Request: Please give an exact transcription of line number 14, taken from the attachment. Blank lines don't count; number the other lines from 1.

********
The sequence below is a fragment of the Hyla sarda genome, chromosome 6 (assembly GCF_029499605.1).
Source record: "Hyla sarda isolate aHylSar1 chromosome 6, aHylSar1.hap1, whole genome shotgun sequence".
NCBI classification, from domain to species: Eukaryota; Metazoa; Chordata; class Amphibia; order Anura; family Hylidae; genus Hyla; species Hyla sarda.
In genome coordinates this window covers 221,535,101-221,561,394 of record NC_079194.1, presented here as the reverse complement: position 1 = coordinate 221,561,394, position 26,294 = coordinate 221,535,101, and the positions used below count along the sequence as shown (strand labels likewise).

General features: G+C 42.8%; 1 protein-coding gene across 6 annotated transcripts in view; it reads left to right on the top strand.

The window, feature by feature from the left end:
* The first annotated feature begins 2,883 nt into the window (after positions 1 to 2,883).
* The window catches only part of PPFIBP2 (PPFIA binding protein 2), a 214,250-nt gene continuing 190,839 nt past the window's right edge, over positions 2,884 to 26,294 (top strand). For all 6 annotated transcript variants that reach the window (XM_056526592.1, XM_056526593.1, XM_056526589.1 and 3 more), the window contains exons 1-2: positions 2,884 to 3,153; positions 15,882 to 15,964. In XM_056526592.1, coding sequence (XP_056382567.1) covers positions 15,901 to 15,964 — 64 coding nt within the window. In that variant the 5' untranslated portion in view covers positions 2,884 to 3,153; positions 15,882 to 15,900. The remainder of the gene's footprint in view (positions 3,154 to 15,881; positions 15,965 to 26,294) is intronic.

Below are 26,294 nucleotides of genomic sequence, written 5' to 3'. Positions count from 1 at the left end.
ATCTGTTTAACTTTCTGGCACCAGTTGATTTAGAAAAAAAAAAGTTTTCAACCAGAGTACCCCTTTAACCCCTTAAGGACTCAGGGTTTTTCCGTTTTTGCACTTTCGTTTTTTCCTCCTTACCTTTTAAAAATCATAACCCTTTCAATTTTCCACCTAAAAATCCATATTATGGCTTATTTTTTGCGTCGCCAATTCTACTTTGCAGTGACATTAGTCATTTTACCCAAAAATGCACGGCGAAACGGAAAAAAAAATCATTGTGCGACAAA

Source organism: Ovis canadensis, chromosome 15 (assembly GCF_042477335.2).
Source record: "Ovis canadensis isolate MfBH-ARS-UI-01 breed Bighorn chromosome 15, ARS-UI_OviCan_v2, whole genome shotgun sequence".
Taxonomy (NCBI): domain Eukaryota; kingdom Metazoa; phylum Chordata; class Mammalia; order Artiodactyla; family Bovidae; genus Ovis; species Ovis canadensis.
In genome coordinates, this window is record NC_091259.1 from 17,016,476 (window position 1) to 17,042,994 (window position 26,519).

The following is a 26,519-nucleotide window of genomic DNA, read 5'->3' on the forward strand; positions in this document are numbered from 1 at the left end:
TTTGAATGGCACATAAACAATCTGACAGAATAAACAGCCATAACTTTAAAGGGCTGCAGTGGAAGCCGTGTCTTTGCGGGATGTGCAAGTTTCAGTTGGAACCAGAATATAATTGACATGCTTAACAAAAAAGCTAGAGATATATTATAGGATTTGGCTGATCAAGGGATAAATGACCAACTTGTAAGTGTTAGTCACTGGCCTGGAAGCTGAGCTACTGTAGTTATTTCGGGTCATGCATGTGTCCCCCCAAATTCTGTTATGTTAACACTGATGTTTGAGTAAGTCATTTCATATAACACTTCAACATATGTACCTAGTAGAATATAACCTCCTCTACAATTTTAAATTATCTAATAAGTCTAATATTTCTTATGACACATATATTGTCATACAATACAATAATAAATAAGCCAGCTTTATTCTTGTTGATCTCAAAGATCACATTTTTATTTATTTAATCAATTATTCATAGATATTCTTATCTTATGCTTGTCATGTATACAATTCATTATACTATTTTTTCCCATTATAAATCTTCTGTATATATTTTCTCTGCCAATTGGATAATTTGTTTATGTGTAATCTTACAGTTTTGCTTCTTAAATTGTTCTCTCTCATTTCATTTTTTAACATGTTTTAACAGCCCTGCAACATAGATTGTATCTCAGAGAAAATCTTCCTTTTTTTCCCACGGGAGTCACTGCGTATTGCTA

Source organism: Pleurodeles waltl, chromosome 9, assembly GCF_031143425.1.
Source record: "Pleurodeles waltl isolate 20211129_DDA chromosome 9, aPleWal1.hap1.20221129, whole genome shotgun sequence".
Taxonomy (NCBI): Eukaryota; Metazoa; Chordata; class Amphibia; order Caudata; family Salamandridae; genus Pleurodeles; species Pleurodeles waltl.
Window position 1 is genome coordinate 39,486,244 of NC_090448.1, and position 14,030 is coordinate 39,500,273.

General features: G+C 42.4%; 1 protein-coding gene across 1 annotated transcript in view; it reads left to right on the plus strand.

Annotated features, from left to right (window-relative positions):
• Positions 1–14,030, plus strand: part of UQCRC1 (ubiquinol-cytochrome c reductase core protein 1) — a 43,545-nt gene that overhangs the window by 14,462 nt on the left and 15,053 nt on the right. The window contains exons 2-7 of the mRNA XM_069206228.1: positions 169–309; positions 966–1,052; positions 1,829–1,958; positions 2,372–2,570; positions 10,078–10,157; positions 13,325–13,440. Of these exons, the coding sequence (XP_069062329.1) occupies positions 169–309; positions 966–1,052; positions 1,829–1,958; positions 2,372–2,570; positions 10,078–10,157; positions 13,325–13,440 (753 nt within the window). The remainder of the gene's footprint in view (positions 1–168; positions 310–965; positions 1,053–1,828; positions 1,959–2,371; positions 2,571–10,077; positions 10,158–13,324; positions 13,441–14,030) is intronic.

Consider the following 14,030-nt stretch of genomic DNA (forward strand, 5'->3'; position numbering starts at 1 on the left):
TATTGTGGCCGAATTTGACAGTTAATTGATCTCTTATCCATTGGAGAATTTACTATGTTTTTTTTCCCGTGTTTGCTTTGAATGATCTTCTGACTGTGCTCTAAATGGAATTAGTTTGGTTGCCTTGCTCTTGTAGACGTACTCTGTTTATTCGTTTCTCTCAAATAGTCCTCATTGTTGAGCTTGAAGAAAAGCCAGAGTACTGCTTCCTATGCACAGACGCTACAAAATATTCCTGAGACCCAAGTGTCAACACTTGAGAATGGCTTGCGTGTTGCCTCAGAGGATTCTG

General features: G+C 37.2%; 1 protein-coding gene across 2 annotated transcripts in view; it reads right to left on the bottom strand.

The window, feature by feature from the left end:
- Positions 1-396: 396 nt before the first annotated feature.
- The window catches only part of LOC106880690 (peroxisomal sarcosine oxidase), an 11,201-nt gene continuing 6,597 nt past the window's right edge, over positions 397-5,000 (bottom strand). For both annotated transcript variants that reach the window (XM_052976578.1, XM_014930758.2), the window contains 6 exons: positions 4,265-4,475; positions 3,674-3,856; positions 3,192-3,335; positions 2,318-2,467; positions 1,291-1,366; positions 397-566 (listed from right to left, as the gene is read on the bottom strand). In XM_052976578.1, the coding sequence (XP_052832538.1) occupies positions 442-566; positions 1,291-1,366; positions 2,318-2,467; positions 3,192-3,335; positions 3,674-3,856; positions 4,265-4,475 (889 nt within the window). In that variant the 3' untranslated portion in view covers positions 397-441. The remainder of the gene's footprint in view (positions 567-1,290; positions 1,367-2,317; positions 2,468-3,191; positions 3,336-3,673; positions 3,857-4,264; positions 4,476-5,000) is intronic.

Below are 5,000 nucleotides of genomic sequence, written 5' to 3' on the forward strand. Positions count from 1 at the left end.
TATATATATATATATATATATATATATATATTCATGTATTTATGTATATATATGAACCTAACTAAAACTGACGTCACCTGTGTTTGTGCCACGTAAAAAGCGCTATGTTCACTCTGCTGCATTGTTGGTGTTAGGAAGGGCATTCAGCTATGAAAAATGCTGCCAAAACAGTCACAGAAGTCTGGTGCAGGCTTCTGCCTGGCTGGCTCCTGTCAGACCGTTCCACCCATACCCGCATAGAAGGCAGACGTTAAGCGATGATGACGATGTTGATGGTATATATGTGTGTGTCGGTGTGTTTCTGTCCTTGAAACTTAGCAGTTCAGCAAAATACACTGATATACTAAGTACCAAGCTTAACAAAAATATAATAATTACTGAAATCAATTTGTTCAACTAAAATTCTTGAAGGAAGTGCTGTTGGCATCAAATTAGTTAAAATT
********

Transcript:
In genome coordinates, this window is record NC_091259.1 from 17,016,476 (window position 1) to 17,042,994 (window position 26,519).